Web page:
Japan, hosts of this year's rugby World Cup, appear set to be kneecapped by their own union in their lofty bid to bring a million new players into the game in the land of the rising sun.
Japan pulled off the biggest upset in World Cup history in 2015, beating the Springboks, but as Joe Porter writes from Tokyo, they'll need a even bigger miracle if they're to bring rugby into the mainstream of Japanese sport.
The country has exposed hundreds of thousands of new people to the sport, but those participants were often involved in a one-off experience, and in reality, actual player numbers are on the slide.
World and Asia rugby have already met their target of one million new participants in the region, 460,000 of which are in Japan, but converting those participants into regular players, is a whole new kettle of fish and Japan faces the toughest challenges of all.
The chief executive of the Japan World Cup organising committee, Akira Shimazu, is confident they can do it.
"One of our goals through Rugby World Cup is to really reach new audiences, but also get more players in Japan. What we want to do is to reach out to the youth and the children and try to encourage them to be involved with rugby. The theme for the 2019 tournament, based on our goal, is going to be 'Rugby for tomorrow'."
Japan though is a different beast to the rest of Asia, as Yokohama based journalist, Rich Freeman, points out.
"In Asia you're talking about a blank piece of paper. So you go into Laos, Vietnam, even certain areas of Thailand, and there is nothing there.
"So you can do it and there's a lot of great work being done, using rugby's traditional values, along with street kids. Last weekend in Thailand there was the Bangkok tens, run by a guy called Eddie Evans, an ex Canadian international, and they do an amazing amount of work with kids, who are orphaned, where they basically use rugby, the nutrition, the values that we learn on the field as rugby players to help and inspire them.
"They help to raise money for these kids, educate them, they're doing that in Vietnam, they're doing that in Laos.
"The problem with Japan is they've got a very conservative union, who don't want change, who still think it's 1899 and that will be a massive problem," he said.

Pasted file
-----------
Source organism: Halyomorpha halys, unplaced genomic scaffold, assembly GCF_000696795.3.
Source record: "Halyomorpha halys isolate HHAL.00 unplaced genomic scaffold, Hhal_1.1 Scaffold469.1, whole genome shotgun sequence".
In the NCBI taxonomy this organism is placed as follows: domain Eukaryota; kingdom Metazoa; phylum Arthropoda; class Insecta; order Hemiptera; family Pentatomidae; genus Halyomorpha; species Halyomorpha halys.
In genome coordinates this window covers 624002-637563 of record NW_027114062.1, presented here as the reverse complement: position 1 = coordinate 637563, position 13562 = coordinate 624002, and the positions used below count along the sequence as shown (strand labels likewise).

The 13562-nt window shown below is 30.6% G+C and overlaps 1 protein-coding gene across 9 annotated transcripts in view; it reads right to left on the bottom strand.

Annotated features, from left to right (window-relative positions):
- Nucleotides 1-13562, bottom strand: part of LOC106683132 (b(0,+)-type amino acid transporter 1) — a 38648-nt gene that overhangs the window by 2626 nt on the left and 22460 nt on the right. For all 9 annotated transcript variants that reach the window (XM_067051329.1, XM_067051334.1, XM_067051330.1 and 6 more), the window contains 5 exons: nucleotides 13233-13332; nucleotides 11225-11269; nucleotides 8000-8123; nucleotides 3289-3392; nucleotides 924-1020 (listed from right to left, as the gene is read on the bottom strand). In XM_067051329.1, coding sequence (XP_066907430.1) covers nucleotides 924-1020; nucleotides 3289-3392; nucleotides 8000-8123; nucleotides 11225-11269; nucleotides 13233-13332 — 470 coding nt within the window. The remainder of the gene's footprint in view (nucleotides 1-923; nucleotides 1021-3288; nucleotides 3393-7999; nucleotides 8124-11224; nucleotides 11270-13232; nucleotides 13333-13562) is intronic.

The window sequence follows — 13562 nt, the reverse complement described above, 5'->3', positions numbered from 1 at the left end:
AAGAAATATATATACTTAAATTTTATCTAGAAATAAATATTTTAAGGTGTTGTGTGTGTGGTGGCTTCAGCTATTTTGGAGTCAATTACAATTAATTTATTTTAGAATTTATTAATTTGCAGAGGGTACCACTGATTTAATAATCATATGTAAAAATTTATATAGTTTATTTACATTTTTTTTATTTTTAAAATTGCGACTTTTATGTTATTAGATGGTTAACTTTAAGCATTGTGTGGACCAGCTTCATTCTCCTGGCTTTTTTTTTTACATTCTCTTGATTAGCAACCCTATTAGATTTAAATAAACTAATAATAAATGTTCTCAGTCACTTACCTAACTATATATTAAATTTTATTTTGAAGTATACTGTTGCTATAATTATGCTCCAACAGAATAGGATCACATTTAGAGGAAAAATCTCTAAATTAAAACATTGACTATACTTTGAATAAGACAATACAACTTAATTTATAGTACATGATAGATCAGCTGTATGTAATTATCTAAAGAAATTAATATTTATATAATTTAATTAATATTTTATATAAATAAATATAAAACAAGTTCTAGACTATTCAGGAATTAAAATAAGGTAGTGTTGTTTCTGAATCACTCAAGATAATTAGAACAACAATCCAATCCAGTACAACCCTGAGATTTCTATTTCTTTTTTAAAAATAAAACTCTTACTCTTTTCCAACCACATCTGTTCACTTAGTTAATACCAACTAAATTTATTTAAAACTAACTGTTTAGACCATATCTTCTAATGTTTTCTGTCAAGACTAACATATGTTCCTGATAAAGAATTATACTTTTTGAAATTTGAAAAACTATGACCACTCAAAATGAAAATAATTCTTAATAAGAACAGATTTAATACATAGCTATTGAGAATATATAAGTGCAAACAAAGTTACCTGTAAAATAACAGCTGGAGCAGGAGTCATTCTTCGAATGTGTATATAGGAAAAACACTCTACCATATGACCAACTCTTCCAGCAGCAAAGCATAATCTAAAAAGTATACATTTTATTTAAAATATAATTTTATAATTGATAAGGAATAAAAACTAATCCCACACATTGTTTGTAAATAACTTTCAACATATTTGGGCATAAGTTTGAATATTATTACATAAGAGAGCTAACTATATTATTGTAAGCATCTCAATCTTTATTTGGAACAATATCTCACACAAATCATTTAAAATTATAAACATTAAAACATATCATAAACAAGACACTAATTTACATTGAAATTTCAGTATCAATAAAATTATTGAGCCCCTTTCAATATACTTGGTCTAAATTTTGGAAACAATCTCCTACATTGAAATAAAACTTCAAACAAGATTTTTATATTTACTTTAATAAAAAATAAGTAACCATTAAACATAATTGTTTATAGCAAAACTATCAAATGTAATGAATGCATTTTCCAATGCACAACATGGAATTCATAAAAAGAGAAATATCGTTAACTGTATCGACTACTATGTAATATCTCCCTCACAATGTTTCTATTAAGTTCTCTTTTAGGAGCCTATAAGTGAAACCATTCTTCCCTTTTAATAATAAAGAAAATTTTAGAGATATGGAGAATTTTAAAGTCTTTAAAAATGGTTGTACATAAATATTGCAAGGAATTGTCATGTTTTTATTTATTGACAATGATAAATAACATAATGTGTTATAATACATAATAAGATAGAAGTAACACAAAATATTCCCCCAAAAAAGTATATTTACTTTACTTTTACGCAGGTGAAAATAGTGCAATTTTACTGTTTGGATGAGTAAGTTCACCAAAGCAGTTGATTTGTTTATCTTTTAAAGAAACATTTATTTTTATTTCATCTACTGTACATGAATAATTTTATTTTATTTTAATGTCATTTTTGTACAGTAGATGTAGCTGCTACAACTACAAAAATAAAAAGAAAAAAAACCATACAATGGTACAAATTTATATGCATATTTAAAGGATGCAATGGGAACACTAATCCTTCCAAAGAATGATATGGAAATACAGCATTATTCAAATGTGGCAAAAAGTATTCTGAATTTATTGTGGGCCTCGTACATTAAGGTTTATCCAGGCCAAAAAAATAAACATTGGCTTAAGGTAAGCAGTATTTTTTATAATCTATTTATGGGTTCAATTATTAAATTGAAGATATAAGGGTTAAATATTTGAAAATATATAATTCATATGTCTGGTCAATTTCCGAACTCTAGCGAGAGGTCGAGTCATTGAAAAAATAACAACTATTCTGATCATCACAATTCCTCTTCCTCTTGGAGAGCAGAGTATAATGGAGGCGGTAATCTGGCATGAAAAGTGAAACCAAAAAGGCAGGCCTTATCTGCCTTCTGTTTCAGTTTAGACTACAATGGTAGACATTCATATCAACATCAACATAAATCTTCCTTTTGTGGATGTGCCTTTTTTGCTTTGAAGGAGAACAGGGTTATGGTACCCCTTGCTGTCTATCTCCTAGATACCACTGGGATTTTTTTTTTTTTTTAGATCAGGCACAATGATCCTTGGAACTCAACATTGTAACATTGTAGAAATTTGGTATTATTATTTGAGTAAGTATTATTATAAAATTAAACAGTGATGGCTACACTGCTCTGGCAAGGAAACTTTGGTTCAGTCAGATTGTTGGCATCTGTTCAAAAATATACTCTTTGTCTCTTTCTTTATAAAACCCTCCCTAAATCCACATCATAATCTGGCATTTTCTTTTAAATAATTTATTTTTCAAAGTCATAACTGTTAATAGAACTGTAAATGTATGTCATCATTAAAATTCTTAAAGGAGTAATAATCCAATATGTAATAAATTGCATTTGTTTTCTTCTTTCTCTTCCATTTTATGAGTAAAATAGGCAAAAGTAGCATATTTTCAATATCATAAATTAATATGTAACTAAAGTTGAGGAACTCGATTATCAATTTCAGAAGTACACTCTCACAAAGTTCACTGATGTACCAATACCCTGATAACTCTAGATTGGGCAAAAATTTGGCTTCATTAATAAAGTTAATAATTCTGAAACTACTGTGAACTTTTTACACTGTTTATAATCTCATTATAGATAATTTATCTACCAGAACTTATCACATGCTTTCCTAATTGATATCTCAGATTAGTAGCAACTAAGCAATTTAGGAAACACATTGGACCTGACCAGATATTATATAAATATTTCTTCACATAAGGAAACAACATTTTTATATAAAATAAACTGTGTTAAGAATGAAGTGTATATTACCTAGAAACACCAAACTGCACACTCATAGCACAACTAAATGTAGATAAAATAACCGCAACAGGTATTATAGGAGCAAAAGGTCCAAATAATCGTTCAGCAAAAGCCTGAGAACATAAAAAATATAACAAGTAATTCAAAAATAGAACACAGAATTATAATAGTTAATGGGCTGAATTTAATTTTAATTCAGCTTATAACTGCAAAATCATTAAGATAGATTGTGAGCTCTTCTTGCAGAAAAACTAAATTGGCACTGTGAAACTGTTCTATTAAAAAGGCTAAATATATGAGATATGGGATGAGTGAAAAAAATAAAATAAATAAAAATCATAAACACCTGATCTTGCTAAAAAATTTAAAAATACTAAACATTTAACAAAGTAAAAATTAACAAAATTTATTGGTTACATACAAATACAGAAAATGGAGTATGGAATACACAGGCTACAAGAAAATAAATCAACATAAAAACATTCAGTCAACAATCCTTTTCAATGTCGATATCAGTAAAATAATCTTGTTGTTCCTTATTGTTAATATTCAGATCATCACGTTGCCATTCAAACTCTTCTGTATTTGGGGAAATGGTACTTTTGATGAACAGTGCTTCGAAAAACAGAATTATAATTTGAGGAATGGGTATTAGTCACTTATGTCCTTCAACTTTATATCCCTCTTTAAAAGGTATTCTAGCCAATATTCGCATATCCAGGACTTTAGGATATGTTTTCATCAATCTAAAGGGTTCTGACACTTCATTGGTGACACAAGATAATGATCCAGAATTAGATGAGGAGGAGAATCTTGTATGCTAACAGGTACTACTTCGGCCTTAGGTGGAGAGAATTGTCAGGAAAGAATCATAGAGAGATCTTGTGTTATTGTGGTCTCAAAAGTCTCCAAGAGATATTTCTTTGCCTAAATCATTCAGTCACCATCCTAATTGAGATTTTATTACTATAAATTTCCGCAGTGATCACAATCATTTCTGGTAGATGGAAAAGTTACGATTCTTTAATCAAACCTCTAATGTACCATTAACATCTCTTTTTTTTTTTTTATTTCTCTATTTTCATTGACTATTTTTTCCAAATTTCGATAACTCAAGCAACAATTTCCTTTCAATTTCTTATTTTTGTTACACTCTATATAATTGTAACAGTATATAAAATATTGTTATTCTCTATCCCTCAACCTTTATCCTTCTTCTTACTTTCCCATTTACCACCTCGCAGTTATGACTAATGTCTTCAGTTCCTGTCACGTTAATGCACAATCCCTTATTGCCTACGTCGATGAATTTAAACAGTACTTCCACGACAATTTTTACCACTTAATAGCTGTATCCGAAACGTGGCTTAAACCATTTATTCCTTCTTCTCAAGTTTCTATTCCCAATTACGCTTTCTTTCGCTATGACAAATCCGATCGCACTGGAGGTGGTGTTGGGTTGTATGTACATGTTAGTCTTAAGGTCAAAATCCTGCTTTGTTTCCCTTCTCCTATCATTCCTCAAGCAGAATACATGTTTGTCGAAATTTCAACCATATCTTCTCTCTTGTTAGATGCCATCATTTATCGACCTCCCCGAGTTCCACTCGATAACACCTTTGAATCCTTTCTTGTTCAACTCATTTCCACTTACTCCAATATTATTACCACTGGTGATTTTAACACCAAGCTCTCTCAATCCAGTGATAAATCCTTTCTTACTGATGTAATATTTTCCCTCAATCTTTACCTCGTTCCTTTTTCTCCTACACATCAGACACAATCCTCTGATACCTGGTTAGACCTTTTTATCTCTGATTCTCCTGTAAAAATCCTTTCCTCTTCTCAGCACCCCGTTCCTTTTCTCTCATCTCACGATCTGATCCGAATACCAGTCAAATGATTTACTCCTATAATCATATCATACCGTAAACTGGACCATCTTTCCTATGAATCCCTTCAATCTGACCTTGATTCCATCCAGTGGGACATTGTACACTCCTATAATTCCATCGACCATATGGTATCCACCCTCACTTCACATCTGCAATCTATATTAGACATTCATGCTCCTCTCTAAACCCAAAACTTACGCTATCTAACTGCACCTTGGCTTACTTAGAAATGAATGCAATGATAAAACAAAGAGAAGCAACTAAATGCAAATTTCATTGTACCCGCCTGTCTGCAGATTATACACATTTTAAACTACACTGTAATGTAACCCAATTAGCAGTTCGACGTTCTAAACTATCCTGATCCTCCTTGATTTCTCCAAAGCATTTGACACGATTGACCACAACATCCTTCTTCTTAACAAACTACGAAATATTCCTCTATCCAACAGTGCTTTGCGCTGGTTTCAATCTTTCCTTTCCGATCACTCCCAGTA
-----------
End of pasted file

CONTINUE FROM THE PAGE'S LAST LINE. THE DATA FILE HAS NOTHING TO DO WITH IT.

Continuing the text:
Freeman, who's lived, played and reported on rugby in Japan for 20 years, said while more kids may have been exposed to the game, actual playing numbers are on the slide.
"In the present way it's structured it just doesn't work. Schools are losing rugby clubs big time.
"I'll give you an example, Saga prefecture last year, the high school tournament which decides which team then goes to the national tournament, a huge event that happens over Christmas and New Year, there were only two teams in the prefecture that could provide enough players, and the score was 132-nil. One team, I think it was from Niigata up at Hanazono, the national tournament, with just 19 players.
"Rugby is struggling, especially at school level, so they're going to have to change the way it's structured," Freeman said.
There's also been significant decline in the number of schools with rugby teams and there are no age-grade clubs whatsoever, bar the odd community based side.
Most kids have little to no opportunity to play on following primary school, unless they join one of a handful of rugby high schools, where they're required to commit to just one sport.
"If your school happens to have a rugby club, and the numbers are declining, then that's all you do. You do rugby 330-340 days a year, which is just ridiculous. So there's that issue," Freeman said.
"There's also the issue that basically because rugby is played at Junior High School or High School, if you're lucky to have a club, there is no age grade rugby. So once you get to 12 or 15, if you're not at a school that has a rugby club, there's no age grade rugby and that's going to be the biggest problem after the World Cup.
"You're going to have all these young kids saying, 'Wow I watched Beauden Barrett play and he did this, I want to play', but unless there are more clubs, like Koji's (Tokumasu) Shibuya Rugby Club, where are they going to go."
The Shibuya club run by Koji Tokumasu, a senior director on the organising committee, is one of just a few clubs regularly hosting tag rugby games, to introduce kids to the sport.
He said the Japan Rugby Union need to step up.
"Every Sunday we have over 300 under 12's playing tag rugby and even if they don't have the opportunity to play at school they can play at our club. I'm hoping and confident that will increase, so the Japan Rugby Union and schools should be prepared to open the door when that happens."
And he said the Union needs to act quickly or they'll lose the momentum built by hosting the World Cup.
"Our Rugby Union and our rugby family need to work hard to make sure the excitement can last.
"Rugby is a hard sport in the sense you have to wear rugby boots and tackle. Why don't you just play with the oval ball, just touch rugby or street rugby? Any type is good at the beginning. Something I'd like to see more of is more rugby balls on the street and in school yards."
RNZ tried on several occasions to interview the Japan Rugby Union bosses about the challenges they face, and the changes they need to make.
I was ignored or denied each time.
If they keep their heads in the sand, the new players they hope to bring to the game, will fall through the cracks of a broken system.
- Joe Porter travelled to Japan with assistance from the [https://www.asianz.org.nz/ Asia New Zealand Foundation].